DI is Technical Lead for IATI


IATI logo

Development Initiatives is delighted to announce that we are to continue our role as technical lead within the new multi-stakeholder Secretariat for the International Aid Transparency Initiative (IATI). Led by the United Nations Development Programme (UNDP), the new Secretariat also comprises the United Nations Office for Project Services (UNOPS) and the Governments of Ghana and Sweden. The Secretariat takes over from the UK’s Department for International Development which was the previous host.

Launched in 2008, IATI provides a common data format for countries willing to release information about current and future development cooperation spending in a timely, comparable and accessible format. More than 180 governments, UN agencies, multilaterals and NGOs covering 76 percent of the official development assistance given publish their data to IATI, and more than 20 partner countries have endorsed the initiative.

As technical lead, our role will be to support all organisations wishing to publish to the standard, a role we have performed for many publishers already, as partners of DFID since the launch of the Initiative.

On behalf of Development Initiatives, Harpinder Collacott, Director of Engagement and Impact said:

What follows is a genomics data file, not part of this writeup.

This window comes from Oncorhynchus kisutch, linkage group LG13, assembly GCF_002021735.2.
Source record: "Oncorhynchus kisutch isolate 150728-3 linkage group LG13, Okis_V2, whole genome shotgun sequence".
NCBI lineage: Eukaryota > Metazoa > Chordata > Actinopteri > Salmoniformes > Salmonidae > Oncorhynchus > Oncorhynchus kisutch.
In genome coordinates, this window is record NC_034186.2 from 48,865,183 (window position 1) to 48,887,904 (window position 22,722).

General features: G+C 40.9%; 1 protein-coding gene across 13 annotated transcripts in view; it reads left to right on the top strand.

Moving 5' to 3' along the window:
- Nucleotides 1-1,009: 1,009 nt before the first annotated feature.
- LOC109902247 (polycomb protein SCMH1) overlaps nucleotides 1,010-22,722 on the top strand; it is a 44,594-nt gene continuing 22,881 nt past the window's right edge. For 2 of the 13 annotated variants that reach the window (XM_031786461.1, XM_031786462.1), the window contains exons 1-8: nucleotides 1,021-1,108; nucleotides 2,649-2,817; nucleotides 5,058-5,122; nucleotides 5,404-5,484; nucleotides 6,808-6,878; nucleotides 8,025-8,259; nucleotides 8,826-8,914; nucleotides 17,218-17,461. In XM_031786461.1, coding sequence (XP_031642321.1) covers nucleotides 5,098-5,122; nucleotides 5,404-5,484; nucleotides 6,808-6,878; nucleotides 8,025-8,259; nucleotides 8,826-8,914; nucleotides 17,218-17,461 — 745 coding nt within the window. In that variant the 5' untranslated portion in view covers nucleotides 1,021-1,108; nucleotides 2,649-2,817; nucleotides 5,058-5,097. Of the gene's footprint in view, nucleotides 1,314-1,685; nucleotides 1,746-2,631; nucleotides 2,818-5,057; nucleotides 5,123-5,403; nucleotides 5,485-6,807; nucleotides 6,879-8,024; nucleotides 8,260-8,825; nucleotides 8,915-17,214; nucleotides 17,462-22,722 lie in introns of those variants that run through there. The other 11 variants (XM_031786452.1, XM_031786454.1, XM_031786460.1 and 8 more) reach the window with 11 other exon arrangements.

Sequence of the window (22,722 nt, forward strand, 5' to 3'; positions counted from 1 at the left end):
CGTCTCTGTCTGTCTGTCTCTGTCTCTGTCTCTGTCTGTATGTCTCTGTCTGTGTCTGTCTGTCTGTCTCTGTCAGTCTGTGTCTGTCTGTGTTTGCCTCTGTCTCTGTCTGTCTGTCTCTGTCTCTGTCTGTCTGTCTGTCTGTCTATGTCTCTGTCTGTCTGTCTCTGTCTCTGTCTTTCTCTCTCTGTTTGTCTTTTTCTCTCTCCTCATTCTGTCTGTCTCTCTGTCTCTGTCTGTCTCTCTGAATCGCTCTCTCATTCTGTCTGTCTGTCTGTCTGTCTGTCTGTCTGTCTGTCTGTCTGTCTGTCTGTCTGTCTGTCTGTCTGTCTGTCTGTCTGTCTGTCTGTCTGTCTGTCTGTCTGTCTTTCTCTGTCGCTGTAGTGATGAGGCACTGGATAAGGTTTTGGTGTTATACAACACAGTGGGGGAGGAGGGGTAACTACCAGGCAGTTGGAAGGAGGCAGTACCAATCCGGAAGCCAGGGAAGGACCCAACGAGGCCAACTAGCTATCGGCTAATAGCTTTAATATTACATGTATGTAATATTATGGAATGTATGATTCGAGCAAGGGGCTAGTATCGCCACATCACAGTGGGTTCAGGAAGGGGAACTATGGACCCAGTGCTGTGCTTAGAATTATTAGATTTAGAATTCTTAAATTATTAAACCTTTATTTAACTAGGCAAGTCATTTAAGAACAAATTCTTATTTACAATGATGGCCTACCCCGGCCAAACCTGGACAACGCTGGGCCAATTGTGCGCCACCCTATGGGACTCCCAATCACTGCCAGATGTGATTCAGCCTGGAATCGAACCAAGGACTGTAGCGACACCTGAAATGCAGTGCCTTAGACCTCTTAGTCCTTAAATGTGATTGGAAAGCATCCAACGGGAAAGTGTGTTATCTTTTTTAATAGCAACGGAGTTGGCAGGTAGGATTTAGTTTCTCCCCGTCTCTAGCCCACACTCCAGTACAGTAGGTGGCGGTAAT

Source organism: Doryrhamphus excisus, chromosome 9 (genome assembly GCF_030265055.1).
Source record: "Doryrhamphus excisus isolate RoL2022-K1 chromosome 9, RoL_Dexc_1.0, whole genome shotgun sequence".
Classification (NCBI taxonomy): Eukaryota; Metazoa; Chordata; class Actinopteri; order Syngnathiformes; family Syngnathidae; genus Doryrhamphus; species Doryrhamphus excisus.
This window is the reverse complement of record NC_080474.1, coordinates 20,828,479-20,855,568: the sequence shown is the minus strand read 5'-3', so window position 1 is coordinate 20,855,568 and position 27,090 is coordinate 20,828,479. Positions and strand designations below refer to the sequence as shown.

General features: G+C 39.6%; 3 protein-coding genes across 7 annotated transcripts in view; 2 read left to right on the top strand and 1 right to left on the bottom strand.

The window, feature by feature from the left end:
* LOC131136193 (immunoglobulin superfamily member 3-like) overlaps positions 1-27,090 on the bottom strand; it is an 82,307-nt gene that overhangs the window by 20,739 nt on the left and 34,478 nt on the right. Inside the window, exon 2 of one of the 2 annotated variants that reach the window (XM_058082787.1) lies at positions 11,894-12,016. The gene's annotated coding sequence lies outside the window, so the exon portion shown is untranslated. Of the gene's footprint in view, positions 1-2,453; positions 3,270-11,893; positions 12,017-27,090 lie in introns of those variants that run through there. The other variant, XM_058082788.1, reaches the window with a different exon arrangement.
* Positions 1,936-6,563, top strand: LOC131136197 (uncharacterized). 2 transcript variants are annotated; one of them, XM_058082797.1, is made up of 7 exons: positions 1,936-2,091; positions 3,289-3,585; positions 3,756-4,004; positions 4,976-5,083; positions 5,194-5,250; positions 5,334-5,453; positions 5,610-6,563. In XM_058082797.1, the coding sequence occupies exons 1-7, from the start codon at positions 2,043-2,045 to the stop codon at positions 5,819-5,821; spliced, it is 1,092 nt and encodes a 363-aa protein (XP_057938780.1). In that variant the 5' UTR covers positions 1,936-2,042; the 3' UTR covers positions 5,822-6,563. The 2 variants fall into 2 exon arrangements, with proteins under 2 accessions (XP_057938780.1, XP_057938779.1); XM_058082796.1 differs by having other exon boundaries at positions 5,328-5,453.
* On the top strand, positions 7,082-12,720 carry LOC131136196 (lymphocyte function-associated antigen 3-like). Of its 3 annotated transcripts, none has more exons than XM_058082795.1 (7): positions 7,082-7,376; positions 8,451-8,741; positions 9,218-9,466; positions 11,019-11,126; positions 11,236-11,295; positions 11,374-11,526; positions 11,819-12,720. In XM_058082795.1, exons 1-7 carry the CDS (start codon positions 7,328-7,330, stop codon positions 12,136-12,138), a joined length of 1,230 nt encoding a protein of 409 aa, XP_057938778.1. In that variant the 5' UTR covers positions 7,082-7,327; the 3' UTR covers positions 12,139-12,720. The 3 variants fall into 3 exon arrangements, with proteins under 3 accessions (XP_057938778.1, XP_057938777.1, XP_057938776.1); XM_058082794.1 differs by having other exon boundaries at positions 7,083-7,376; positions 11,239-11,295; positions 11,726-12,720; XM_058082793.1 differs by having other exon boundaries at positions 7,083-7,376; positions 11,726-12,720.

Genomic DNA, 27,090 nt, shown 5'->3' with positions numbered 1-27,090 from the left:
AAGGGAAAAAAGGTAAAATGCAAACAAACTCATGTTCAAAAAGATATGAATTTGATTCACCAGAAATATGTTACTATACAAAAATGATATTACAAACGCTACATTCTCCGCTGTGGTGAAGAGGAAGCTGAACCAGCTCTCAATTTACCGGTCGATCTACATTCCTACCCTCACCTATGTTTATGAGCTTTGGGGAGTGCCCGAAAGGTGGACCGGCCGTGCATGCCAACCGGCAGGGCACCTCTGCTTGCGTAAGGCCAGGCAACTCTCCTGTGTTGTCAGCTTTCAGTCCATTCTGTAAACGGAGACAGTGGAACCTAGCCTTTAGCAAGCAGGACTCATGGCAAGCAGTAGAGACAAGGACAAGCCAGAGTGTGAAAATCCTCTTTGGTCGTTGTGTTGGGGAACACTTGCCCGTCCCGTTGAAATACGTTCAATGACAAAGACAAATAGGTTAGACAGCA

As technical lead for the consortium, our aim is to support more organisations to publish to the IATI standard, to improve the quality of the data that is published, and to promote greater use of IATI data.

Future challenges and opportunities

There are many exciting challenges and opportunities for IATI at this time, as the rising profile of the issue of transparency in development assistance brings new supporters of the standard. IATI’s ability to adjust to the changing development cooperation architecture will be a key challenge in advancing IATI implementation over the next three years. Crucially, the Secretariat will be discussing how to incorporate information on broader development finance flows, in addition to official development assistance as these are increasingly important in this context. This will require deeper engagement with a wide range of providers of development cooperation, particularly emerging economies, foundations, and the private sector.

We look forward to working with all these providers to support them to publish timely, transparent data on their development assistance. We will also continue to champion transparency and accountability across all our programme work, using the technical experience gained from IATI to inform our policy research and practical action.